Speech given by Lord Chancellor David Lidington at the swearing-in of Sir Ian Burnett as the new Lord Chief Justice.
I have great pleasure in adding my voice to this chorus of approval. I am delighted to welcome Sir Ian as our new Lord Chief Justice, the most senior job that the judicial system of England and Wales has to offer.
I’m sure Ian won’t mind my remarking that he is only the second youngest holder of this ancient title, having been pipped by a few months by Lord Parker of Waddington back in 1958. The Master of the Rolls has already sung his virtues. I fully support that endorsement and look forward to working with Sir Ian, who is clearly an outstanding judge and will be an outstanding leader into the future.
But of course in ushering in Sir Ian, we must also say goodbye to Lord Thomas who has shown such wisdom, intellect and verve as a leader and champion of judges. And I’m sure you would all wish to join me in bidding him farewell in what I consider perhaps to be the most appropriate way.
Diolch o galon i chi am eich ymroddiad i’r swydd a’ch gwaith dygn, di-flino dros y blynyddoedd. Dymunaf pob bendith i chi yn y dyfodol.
Now lest anyone mistook that for Estonian – the last language in which I attempted to pay tribute, during my Foreign Office days – or indeed happens not to be both a fluent and forgiving Welsh speaker, I hope that I said:
"Thank you very much for the dedication and the hard work that you have tirelessly shown to the role over the years. I wish you all the blessings for the future."
Sir Ian will now take on the constitutional responsibilities of Lord Chief Justice. And together we will work to ensure that justice is at the centre of our society; to secure access to justice for all, whatever their means or abilities; to provide the where-with-all through which the judges can administer justice openly and swiftly without fear or favour, affection or ill-will. He takes up his role as we navigate the United Kingdom’s exit from the European Union and, Sir Ian, we are grateful for the stability you will provide as we move forward. And on the issue of Brexit, it is perhaps worth revisiting the words of Lord Thomas: when he said
"Brexit does not affect the quality or certainty of English law, or the standing of our courts or London’s arbitration centres. They remain as before June last year…Our legal profession will continue to be expert and world-respected. Our judges will continue to be drawn from the highest ranks of that legal profession. They will continue to be renowned for their expertise, impartiality and integrity. All the key features that made London into the leading centre for dispute resolution will continue unchanged."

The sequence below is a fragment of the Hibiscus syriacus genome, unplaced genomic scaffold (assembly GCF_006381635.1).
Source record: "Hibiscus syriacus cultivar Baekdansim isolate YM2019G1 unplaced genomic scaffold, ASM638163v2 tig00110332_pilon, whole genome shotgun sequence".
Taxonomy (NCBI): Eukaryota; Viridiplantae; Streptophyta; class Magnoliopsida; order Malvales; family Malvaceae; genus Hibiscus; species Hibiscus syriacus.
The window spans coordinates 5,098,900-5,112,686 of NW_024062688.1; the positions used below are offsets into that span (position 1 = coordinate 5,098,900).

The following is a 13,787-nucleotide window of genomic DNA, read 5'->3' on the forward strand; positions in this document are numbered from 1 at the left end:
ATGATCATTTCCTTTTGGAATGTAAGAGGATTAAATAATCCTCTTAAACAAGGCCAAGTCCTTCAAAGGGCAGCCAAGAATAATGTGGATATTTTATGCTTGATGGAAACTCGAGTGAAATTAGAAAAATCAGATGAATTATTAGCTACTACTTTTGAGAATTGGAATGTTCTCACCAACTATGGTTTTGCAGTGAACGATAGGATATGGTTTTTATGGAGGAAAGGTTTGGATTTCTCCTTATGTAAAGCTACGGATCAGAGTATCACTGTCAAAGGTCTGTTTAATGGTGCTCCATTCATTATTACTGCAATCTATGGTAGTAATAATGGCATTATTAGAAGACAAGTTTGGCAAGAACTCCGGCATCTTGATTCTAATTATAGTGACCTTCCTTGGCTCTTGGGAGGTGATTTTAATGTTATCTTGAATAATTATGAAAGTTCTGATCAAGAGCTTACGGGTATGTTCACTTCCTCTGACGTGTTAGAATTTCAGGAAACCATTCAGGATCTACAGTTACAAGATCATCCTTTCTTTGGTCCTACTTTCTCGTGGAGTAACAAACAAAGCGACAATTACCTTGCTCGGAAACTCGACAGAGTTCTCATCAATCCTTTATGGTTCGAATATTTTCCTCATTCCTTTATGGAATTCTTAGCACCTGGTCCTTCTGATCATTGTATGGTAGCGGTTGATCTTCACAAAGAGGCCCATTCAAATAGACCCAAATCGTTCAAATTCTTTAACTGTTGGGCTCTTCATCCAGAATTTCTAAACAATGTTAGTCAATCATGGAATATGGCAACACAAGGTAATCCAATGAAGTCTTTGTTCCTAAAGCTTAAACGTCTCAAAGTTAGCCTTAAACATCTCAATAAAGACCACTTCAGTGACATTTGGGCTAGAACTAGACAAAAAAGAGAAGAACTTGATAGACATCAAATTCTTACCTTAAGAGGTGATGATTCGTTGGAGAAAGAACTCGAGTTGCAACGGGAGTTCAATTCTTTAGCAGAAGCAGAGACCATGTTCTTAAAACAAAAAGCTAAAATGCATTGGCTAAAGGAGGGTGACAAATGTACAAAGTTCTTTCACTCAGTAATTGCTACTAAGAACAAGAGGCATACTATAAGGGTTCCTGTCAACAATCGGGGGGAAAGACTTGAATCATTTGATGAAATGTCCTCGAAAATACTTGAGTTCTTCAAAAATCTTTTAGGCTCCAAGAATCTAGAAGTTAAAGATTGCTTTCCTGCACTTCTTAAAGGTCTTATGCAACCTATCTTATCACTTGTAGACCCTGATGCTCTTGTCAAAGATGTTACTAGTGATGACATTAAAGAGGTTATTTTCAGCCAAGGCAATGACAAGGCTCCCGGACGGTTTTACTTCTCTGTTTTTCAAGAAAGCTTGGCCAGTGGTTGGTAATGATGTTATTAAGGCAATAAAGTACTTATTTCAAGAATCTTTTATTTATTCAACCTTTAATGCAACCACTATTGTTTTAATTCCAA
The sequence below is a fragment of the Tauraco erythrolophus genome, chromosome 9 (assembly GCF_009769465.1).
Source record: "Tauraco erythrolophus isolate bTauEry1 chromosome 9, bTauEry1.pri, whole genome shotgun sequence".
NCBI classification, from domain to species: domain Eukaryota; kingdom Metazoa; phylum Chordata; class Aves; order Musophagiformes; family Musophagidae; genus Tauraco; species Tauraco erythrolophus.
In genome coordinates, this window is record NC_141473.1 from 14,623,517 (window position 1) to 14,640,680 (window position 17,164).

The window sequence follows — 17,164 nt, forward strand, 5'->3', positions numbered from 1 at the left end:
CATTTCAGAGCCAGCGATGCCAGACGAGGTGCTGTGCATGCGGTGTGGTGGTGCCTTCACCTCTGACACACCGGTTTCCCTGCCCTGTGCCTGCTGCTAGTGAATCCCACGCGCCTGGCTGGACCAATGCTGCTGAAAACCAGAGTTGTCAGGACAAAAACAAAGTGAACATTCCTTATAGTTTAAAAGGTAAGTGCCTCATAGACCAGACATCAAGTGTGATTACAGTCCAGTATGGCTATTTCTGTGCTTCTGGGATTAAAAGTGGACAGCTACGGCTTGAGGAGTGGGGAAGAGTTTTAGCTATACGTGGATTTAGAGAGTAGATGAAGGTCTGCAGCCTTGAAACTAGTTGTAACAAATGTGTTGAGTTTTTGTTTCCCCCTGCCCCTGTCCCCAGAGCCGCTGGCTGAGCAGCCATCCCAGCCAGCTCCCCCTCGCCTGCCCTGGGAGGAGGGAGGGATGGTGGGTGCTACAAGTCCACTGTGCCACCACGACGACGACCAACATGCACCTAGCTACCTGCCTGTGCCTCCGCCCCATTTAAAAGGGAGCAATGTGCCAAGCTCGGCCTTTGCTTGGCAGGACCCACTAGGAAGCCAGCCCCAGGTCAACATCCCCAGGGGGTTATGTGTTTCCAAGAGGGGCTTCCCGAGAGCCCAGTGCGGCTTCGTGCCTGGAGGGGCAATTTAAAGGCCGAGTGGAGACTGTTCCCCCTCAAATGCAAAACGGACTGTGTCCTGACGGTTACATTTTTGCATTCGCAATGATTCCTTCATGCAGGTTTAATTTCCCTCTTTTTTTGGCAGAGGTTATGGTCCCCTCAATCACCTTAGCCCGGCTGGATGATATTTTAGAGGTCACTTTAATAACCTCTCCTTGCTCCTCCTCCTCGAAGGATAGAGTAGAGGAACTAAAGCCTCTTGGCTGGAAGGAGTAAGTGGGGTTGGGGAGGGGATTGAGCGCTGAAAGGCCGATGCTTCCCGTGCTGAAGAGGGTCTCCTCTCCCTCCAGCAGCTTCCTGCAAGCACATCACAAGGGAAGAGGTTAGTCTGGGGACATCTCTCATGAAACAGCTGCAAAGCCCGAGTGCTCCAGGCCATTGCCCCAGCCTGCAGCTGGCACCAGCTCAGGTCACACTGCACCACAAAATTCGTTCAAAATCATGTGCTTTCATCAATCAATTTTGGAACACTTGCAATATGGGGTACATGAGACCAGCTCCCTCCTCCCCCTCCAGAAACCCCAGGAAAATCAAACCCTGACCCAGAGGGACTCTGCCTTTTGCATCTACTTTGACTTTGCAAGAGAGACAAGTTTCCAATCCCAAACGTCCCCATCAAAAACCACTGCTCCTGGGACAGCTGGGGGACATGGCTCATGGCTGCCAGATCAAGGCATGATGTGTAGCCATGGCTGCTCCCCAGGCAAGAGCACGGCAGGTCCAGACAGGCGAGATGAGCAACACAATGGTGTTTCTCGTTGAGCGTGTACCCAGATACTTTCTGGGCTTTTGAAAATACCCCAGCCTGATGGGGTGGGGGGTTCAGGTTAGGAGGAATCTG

And of course our courts, after all, are grounded in the Rule of Law – and our law is a breathing, living entity that throughout history has offered a measured, thoughtful and certain response to changing circumstances, and will I am sure do so countless times again. It is a system that forms laws from the lives of men and women rather than directing them to live under forms of law. In our ancient, established and unbroken democracy, the law, our law, is truly among this nation’s most treasured assets.
In the words of Rudyard Kipling,
"All we have of freedom, all we use or know – This our fathers bought for us long and long ago. Ancient Right unnoticed as the breath we draw – Leave to live by no man’s leave, underneath the Law."
Our Law does much more than establish and govern a legal system. It is at once part of the fabric of history and also the beating heart of modern society: it is synonymous with quality and incorruptibility. As impartial and fearsomely independent judges, acting under the leadership of the Lord Chief Justice, it is your task to preside over this law so that, with our support, citizens, institutions, investors and businesses can have faith in the future.
Robust economies, after all, depend upon the existence of clear law to govern societies and commerce. And without you all, without that tradition and practice of judicial independence, the Rule of Law would be but an empty shell.
As the latest in a long line of holders of this august office, Sir Ian personifies what the Rule of Law stands for and the rights it enshrines. During his career, without fear or favour, he has variously stood up for the ‘little man’ in common-law cases, taken part in major public inquiries, has represented the government – and also acted to hold authority to account as counsel in cases of miscarriages of justice.
So he is no stranger to challenging authority – and this is just as it should be. Judges allow us to live in a society where no individual and no government is above the law. Where executive power is balanced by a strong judiciary and a scrutinising legislature. It was not always so, of course: a former Lord Chancellor, Francis Bacon, once admonished judges thus: ‘Let them be lions, but yet lions under the throne; being circumspect that they do not check or oppose any points of sovereignty’.
Fully 400 years later, I will steadfastly uphold the independence of the judiciary of England and Wales in your duty to be lions. On occasion, in the coming months and years, there will doubtless be some uncomfortable discussions between the 21st century judiciary and the Executive. And that, too, is as it should be – with discord then giving way to discussion and finally to harmony.
Sir Ian, you were once asked why you became a lawyer. ‘My teachers at school noticed I could do joined-up writing and was quite argumentative. Despairing of anything else, they suggested the Bar.’
So today let us congratulate not only Sir Ian but also his teachers for talent-spotting the second youngest Lord Chief Justice in this nation’s history. Congratulations – and thank you.